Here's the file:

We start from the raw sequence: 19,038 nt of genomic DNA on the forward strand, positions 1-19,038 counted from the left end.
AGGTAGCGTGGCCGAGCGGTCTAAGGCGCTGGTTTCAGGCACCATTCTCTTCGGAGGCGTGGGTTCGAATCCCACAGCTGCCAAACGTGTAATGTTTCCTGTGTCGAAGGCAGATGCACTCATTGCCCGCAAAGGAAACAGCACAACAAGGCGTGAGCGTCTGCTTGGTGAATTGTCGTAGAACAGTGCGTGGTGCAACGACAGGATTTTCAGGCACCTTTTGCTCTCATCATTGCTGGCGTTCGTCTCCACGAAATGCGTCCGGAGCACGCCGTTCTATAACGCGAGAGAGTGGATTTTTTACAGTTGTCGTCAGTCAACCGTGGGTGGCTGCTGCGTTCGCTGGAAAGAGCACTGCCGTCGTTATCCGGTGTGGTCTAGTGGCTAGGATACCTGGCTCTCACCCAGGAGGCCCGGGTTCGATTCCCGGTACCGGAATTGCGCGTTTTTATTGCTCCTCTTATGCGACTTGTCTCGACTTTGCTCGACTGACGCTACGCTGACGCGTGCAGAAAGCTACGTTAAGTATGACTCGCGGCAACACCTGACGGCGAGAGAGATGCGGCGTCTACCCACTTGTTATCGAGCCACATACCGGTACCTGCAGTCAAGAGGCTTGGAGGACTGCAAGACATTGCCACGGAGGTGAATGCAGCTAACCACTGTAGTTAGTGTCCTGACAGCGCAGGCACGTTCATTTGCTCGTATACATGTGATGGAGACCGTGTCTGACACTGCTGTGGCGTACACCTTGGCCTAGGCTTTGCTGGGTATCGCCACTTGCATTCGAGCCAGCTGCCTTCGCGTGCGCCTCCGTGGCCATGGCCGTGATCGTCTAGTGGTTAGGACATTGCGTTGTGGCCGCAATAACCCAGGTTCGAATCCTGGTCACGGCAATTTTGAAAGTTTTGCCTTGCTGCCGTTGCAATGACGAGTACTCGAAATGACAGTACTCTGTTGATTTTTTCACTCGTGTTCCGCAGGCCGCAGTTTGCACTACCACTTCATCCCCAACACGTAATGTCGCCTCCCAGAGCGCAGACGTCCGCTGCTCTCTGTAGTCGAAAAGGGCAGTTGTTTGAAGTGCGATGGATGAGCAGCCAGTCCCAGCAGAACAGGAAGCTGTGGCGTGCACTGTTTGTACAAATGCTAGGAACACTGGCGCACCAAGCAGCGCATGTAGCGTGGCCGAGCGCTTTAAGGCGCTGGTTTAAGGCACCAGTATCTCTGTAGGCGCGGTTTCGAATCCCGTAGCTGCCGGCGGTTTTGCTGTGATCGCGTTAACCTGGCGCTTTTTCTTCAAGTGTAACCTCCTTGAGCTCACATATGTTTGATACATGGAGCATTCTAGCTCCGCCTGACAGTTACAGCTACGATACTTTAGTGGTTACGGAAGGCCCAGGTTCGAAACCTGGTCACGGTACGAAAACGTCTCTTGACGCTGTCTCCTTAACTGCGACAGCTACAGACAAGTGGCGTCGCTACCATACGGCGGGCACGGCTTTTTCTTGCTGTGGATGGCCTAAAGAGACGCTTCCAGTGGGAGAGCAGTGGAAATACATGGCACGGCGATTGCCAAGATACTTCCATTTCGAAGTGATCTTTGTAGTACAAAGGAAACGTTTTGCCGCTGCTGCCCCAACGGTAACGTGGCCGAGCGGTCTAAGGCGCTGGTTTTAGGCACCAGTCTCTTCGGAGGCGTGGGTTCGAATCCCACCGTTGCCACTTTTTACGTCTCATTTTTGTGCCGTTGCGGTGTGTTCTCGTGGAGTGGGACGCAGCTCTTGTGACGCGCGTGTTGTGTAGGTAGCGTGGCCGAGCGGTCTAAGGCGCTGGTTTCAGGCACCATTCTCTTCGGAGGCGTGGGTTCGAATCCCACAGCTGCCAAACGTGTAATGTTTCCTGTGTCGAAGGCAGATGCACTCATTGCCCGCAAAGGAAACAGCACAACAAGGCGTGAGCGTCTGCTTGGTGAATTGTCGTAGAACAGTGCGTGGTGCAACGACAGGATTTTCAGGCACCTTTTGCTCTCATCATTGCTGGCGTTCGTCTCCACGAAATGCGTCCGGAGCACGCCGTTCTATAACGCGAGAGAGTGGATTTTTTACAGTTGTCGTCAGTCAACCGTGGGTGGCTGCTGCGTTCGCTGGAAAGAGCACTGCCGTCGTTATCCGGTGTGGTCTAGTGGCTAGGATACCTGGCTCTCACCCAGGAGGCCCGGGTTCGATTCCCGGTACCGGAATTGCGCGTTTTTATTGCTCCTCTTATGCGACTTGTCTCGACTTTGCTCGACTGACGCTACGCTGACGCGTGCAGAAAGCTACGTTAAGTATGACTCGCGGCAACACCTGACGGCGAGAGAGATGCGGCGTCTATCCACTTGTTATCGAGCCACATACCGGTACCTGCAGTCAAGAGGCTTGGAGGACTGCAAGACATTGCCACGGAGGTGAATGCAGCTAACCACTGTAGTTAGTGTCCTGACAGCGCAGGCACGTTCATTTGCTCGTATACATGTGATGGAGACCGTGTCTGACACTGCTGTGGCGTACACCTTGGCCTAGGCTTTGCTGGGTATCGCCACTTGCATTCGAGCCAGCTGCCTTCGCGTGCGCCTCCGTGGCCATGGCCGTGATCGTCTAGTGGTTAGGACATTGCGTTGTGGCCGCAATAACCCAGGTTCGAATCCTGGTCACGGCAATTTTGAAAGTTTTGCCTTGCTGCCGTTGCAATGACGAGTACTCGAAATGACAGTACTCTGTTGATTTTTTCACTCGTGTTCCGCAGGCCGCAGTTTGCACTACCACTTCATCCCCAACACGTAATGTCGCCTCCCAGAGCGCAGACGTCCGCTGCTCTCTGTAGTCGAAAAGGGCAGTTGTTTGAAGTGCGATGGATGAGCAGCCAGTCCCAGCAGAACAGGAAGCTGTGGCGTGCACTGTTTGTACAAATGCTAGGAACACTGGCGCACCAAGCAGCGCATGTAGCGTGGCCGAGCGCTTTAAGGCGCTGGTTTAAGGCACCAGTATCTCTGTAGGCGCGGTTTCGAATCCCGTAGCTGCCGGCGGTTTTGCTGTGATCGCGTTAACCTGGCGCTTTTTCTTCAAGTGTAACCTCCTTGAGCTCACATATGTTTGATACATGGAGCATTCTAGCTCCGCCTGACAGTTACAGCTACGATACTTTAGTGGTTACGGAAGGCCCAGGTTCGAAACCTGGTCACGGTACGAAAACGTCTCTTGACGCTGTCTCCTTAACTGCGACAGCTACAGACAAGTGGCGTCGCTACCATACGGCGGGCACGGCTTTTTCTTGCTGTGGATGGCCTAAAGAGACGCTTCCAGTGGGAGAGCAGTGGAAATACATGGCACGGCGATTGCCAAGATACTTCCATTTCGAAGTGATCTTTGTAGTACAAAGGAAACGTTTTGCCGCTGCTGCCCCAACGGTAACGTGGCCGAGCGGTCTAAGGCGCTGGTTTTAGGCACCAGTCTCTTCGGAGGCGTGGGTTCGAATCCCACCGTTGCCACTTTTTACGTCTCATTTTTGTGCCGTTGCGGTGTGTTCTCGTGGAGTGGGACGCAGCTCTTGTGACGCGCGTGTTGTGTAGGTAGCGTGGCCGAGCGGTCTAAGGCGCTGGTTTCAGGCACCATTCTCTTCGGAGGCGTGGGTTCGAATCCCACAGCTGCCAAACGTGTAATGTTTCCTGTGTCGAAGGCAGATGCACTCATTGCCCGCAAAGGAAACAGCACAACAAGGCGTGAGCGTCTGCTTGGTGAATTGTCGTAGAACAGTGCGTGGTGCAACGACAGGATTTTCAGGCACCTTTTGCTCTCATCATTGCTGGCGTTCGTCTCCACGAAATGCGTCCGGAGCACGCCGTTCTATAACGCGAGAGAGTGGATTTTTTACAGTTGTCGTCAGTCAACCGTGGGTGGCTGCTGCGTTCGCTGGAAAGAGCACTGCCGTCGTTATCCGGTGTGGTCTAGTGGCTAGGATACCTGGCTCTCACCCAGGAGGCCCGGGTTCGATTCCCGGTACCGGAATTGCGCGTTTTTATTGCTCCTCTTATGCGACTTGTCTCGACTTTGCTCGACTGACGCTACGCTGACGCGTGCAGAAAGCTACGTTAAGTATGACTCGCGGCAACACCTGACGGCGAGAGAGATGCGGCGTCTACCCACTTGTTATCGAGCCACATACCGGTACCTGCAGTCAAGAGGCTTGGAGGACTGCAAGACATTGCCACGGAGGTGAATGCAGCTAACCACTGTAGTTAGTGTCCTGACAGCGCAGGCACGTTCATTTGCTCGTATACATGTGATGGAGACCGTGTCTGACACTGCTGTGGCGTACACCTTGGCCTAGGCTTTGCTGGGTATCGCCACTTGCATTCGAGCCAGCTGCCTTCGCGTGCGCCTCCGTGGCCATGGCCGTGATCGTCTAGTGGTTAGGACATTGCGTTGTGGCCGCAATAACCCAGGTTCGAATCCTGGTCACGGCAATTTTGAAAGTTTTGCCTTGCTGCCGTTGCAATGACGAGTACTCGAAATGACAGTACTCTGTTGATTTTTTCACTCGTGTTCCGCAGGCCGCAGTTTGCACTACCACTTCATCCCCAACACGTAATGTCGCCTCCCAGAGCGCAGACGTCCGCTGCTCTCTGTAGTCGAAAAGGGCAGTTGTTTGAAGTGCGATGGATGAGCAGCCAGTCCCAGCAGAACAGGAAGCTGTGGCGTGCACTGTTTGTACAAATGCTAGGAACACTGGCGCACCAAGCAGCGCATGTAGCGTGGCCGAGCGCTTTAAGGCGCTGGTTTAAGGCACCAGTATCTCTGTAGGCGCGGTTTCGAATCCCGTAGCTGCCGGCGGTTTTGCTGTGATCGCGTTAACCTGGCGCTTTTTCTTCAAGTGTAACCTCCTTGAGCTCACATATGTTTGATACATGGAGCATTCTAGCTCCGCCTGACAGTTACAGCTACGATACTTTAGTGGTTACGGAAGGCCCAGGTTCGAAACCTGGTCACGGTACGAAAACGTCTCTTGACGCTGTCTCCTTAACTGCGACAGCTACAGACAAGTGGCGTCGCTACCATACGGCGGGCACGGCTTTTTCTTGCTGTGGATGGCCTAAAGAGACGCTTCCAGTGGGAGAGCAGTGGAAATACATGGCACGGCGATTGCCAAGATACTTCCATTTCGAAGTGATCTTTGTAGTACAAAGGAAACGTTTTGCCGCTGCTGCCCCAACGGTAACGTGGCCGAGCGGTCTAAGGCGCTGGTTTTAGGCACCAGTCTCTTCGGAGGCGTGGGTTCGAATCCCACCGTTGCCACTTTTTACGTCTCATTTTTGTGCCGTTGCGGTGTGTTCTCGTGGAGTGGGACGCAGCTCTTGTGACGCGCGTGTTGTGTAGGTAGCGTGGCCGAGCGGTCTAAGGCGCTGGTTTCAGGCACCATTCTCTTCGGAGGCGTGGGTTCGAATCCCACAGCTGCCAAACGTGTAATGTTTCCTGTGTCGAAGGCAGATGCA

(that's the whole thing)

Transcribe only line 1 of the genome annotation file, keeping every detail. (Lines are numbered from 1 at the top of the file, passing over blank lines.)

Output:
We start from the raw sequence: 19,038 nt of genomic DNA on the forward strand, positions 1-19,038 counted from the left end.